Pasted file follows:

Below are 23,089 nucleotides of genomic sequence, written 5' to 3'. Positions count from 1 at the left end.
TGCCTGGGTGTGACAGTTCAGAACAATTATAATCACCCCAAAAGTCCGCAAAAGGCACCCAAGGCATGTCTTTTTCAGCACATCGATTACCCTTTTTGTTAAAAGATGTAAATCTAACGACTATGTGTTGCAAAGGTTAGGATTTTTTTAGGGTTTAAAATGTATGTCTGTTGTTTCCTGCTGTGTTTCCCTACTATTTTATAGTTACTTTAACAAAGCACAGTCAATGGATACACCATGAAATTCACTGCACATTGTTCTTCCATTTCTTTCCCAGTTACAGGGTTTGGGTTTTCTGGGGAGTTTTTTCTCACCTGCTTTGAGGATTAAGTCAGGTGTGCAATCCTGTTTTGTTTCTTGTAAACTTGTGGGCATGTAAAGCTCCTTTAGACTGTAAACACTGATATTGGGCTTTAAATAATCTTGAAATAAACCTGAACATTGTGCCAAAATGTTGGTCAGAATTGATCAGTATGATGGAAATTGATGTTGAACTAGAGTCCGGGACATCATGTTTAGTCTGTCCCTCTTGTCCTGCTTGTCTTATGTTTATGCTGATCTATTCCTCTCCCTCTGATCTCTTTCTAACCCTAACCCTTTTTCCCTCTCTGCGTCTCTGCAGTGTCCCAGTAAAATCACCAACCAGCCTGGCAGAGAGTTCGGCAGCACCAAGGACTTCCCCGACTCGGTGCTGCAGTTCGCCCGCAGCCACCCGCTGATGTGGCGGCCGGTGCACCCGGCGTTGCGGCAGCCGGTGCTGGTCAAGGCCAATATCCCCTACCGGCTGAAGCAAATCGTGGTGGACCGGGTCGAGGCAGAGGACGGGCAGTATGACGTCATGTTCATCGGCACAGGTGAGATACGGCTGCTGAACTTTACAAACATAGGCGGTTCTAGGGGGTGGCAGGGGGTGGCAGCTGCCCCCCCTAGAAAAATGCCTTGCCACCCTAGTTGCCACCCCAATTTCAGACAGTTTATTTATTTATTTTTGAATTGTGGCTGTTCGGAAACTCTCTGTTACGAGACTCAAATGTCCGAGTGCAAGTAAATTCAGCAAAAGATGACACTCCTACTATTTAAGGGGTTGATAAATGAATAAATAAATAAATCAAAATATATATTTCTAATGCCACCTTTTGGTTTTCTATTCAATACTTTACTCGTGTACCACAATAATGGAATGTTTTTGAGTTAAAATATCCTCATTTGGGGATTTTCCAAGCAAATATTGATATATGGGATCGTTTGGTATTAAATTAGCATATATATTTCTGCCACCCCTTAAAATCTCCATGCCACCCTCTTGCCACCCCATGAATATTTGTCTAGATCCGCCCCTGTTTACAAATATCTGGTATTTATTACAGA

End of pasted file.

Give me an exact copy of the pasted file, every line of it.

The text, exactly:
Below are 23,089 nucleotides of genomic sequence, written 5' to 3'. Positions count from 1 at the left end.
TGCCTGGGTGTGACAGTTCAGAACAATTATAATCACCCCAAAAGTCCGCAAAAGGCACCCAAGGCATGTCTTTTTCAGCACATCGATTACCCTTTTTGTTAAAAGATGTAAATCTAACGACTATGTGTTGCAAAGGTTAGGATTTTTTTAGGGTTTAAAATGTATGTCTGTTGTTTCCTGCTGTGTTTCCCTACTATTTTATAGTTACTTTAACAAAGCACAGTCAATGGATACACCATGAAATTCACTGCACATTGTTCTTCCATTTCTTTCCCAGTTACAGGGTTTGGGTTTTCTGGGGAGTTTTTTCTCACCTGCTTTGAGGATTAAGTCAGGTGTGCAATCCTGTTTTGTTTCTTGTAAACTTGTGGGCATGTAAAGCTCCTTTAGACTGTAAACACTGATATTGGGCTTTAAATAATCTTGAAATAAACCTGAACATTGTGCCAAAATGTTGGTCAGAATTGATCAGTATGATGGAAATTGATGTTGAACTAGAGTCCGGGACATCATGTTTAGTCTGTCCCTCTTGTCCTGCTTGTCTTATGTTTATGCTGATCTATTCCTCTCCCTCTGATCTCTTTCTAACCCTAACCCTTTTTCCCTCTCTGCGTCTCTGCAGTGTCCCAGTAAAATCACCAACCAGCCTGGCAGAGAGTTCGGCAGCACCAAGGACTTCCCCGACTCGGTGCTGCAGTTCGCCCGCAGCCACCCGCTGATGTGGCGGCCGGTGCACCCGGCGTTGCGGCAGCCGGTGCTGGTCAAGGCCAATATCCCCTACCGGCTGAAGCAAATCGTGGTGGACCGGGTCGAGGCAGAGGACGGGCAGTATGACGTCATGTTCATCGGCACAGGTGAGATACGGCTGCTGAACTTTACAAACATAGGCGGTTCTAGGGGGTGGCAGGGGGTGGCAGCTGCCCCCCCTAGAAAAATGCCTTGCCACCCTAGTTGCCACCCCAATTTCAGACAGTTTATTTATTTATTTTTGAATTGTGGCTGTTCGGAAACTCTCTGTTACGAGACTCAAATGTCCGAGTGCAAGTAAATTCAGCAAAAGATGACACTCCTACTATTTAAGGGGTTGATAAATGAATAAATAAATAAATCAAAATATATATTTCTAATGCCACCTTTTGGTTTTCTATTCAATACTTTACTCGTGTACCACAATAATGGAATGTTTTTGAGTTAAAATATCCTCATTTGGGGATTTTCCAAGCAAATATTGATATATGGGATCGTTTGGTATTAAATTAGCATATATATTTCTGCCACCCCTTAAAATCTCCATGCCACCCTCTTGCCACCCCATGAATATTTGTCTAGATCCGCCCCTGTTTACAAATATCTGGTATTTATTACAGA